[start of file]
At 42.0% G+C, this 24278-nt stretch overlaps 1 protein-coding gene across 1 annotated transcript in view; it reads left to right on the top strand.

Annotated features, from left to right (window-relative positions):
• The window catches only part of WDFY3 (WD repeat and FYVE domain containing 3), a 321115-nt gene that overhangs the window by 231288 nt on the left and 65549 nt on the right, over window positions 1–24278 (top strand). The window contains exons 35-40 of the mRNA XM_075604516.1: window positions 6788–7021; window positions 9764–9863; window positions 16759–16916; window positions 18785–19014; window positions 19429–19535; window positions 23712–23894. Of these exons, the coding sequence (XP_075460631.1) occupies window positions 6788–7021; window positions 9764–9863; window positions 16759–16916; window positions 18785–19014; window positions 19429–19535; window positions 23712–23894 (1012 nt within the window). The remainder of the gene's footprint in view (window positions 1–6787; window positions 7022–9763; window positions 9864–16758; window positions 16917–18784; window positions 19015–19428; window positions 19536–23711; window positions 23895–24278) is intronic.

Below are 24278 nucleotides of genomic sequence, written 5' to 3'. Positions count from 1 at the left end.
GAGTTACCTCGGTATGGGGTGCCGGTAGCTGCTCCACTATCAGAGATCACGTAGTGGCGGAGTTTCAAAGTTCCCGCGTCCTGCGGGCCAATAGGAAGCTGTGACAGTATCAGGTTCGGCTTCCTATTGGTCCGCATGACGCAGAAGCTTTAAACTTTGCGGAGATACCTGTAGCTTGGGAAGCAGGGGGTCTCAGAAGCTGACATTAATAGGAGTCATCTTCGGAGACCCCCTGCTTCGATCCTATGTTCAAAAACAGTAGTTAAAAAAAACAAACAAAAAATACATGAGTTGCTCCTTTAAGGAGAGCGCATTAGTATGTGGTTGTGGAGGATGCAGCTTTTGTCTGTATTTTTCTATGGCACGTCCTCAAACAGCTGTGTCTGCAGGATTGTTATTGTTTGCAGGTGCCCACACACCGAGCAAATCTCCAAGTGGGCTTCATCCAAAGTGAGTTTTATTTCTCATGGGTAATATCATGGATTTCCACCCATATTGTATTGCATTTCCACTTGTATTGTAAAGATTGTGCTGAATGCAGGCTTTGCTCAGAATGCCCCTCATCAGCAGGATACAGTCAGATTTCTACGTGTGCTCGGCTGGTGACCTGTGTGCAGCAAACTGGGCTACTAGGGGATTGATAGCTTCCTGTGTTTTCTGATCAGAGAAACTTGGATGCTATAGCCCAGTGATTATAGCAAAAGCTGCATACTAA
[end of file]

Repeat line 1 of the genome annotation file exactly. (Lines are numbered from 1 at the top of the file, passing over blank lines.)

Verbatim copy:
At 42.0% G+C, this 24278-nt stretch overlaps 1 protein-coding gene across 1 annotated transcript in view; it reads left to right on the top strand.